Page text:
However, there is a fine line between knowing when your heart is deceiving you, and hardening your heart to the point that you cannot repent. I must confess that I managed to get myself into the stinking bog of the latter because I took this very point too far.
"Don't judge me"
This is a tricky one, because the word "judge" could mean one of two things: accountability, or the Biblical definition of judgement. I'll deal with the "accountability" part first...
Judgement (as in accountability) is a huge part of a healthy friendship. To be held accountable is to be reminded that your actions will not go ignored, and that they have eternal consequences, even if they are small. When someone holds you accountable, they're really watching your back; not letting you break your promises, or confronting you when you mess up or are on you way to doing so. For instance, I'll not be angry if and when my best friend gets fed up with something I'm doing and gives me a knock upside the head and tells me to straighten up, because I'll know that she's looking out for me, and that I probably deserve it.
As for the Biblical definition of judgement, it is not our place to judge others -- that right goes to God and God alone.
"You are perfect the way you are"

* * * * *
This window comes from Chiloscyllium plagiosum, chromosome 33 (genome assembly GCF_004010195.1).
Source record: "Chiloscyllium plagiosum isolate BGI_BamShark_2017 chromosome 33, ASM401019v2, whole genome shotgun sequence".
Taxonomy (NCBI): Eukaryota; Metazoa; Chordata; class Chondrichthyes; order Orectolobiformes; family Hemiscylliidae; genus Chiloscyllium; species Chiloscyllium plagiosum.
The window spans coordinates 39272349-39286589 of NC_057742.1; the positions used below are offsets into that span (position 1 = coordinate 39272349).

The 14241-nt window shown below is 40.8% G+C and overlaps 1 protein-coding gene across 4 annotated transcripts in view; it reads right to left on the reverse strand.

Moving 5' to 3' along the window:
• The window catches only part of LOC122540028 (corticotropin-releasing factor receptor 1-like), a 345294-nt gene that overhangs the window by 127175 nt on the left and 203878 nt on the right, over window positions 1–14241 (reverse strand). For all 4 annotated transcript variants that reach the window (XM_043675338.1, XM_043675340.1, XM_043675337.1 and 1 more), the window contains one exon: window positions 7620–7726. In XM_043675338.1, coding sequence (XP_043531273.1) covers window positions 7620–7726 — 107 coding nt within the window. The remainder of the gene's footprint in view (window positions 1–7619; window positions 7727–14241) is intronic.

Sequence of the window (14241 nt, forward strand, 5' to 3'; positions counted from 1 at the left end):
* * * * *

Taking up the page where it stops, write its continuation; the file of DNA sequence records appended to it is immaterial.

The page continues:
No, you're not.
Even my feminine vanity and I resent this fact. This goes back to my argument that mankind is a fallen race.
This is just a politically "correct" way of wishing one a Merry Christmas. They don't want to "offend" anyone (Jews, Muslims, etc.) by making any mention of or reference to the Name of Christ. They don't stop to think that they are tearing down Christian traditions by Paganizing (that wasn't a real word yesterday, but it is now) them. Those who practice political "correctness" have done this to many other holidays, but I'll save that discussion/tangent/soapbox for another blog. You're welcome.
Well, which one? Were you born in Africa or were you born in America? Did your mother go into labor in Africa and give birth in America, or vice-versa? Am I racist for calling someone with dark skin and gorgeous teeth "black"?
I love black people from the bottom of my appendix to the top of my larynx. That has absolutely no purpose, so don't think too hard on that one; just bear with me and my ADD. I want to go to a black church someday. Some of my favorite people are black. Am I racist, then, if I call my precious old baby-sitter "black" instead of the politically "correct" version: "African-American"?
Now, if you blacks out there are still feeling abused or offended by that term I'm sorry, but please, for society's sake, stop feeling victimized. If this sourness goes back to slavery, it shouldn't. Slavery ended a good two centuries ago.